The benefits of VTE prophylaxis often outweigh its risks, such as symptomatic DVT and PE, Fatal PE, costs of investigating symptomatic patients, risks and costs of treating unprevented VTE, increased future risk of recurrent VTE, and chronic post-thrombotic syndrome. There are various approaches in prophylaxis and management of DVT and PE that includes both pharmacological and non-pharmacological methods. Subcutaneous heparin (unfractionated or fractionated) may be the most effective means of prophylaxis. However, neurological injuries and major bleeding often preclude its use due to the increased risk of hemorrhagic complications. Non- pharmacological methods may be favorable for DVT and PE prophylaxis in such cases.
To assist in reducing risk of VTE, commence prophylaxis as early as possible during the patient's admission or commence as scheduled after immediate care and risk assessment is carried out. Emergency Department clinicians should commence risk assessment and prophylaxis when the patient will not be seen by the in-patient team/consultant until the next day. Risk assessment must be undertaken for both medical and surgical patients who have significantly reduced mobility for three days or longer or are expected to have ongoing reduced mobility relative to their normal state and have one or more risk factors. Patients must remain adequately hydrated and must be encouraged to mobilize as soon as possible and to continue being mobile post discharge .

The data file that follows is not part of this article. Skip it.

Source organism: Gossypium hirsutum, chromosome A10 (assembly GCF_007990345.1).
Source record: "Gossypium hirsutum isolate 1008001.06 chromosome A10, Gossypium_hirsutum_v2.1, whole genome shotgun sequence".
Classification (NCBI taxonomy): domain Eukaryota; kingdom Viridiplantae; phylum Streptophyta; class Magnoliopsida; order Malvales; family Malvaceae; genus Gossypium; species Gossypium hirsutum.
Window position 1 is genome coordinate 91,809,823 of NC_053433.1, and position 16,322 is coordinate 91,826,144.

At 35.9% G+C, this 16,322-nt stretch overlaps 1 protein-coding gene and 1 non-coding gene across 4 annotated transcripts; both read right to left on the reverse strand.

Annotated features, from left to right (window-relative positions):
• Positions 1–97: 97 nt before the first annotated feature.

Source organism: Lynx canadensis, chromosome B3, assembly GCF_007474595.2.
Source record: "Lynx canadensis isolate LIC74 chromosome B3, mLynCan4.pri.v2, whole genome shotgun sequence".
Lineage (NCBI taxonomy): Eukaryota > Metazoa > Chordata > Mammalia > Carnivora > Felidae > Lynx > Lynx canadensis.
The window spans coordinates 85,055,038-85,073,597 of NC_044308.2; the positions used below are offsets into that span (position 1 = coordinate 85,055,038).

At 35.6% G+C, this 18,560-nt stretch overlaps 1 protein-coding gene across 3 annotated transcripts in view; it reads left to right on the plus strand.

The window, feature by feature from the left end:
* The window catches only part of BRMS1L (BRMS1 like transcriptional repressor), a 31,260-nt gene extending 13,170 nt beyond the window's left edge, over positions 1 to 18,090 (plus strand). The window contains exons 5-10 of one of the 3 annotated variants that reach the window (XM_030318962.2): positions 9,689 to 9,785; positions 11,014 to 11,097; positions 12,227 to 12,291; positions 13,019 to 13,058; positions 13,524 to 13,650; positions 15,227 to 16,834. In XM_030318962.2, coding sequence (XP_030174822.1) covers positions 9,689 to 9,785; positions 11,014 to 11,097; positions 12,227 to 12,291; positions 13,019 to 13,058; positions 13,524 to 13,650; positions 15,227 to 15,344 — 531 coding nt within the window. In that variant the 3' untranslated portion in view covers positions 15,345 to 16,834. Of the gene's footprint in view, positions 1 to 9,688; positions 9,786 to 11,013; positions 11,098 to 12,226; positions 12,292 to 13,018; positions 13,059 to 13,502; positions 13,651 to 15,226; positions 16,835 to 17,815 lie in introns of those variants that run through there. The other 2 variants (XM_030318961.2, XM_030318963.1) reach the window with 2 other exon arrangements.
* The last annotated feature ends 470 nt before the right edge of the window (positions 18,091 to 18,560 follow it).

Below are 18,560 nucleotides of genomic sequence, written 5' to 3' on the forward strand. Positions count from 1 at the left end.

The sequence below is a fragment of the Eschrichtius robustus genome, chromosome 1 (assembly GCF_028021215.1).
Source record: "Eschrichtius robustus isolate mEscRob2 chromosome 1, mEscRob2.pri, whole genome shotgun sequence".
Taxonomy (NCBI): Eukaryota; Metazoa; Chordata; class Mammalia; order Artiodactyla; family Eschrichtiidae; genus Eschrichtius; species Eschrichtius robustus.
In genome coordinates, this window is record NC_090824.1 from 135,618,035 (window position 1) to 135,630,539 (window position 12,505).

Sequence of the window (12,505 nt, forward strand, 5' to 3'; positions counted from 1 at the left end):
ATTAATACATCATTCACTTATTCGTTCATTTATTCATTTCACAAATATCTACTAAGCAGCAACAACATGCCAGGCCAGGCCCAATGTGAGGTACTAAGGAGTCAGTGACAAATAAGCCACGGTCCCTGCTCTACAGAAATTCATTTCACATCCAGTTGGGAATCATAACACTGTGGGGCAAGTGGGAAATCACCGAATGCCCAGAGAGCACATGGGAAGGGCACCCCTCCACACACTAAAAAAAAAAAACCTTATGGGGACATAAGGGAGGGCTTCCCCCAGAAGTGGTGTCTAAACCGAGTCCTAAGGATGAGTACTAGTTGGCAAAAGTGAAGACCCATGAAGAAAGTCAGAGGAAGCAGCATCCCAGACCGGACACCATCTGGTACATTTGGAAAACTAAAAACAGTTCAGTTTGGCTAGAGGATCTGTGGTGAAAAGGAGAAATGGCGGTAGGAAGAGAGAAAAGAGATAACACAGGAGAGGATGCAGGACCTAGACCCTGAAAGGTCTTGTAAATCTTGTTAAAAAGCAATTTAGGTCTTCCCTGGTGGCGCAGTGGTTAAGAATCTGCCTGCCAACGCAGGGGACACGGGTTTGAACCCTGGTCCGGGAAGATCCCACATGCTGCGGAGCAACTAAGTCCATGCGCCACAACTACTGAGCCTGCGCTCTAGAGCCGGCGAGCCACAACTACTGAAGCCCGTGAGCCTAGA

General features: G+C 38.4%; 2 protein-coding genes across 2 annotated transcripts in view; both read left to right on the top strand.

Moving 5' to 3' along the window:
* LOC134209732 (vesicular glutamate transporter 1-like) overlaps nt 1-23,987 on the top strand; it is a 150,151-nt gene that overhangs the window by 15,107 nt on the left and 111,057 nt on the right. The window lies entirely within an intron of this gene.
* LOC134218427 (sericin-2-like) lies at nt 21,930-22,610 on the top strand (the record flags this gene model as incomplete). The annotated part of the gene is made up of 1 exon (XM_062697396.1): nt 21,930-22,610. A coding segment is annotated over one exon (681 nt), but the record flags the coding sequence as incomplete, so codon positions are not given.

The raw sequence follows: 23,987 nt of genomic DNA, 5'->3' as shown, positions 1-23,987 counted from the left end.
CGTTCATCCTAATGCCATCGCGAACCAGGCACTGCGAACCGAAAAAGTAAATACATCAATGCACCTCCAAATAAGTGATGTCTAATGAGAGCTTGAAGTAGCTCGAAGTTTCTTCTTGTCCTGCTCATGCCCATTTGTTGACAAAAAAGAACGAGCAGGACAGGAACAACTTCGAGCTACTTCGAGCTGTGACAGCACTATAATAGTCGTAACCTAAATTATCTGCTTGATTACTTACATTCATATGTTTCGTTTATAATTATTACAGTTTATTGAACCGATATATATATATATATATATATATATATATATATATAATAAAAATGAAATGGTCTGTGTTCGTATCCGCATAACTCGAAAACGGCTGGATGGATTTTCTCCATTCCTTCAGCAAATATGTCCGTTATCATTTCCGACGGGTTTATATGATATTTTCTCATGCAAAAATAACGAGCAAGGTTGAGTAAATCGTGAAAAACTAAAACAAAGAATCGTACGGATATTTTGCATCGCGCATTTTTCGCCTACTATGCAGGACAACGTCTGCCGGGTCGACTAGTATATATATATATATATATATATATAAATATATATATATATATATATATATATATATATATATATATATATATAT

Goal of VTE prophylaxis
The main goals of VTE prophylaxis are to stop a clot from forming or growing and to reduce the chance of another clot developing. VTE prophylaxistreatment focuses on the appropriate selection of pharmacological and non-pharmacological/ mechanical approaches, based on the individual patient's risk factors and type of surgery. One element of VTE prophylaxis is early ambulation following surgery. However, physician orders such as "ambulation as tolerated" generally do not result in sufficient activity and associated prophylaxis. Therefore, in addition to ambulation, VTE prophylaxis options, in most cases, need to include pharmacological and/or non-pharmacological/ mechanical options.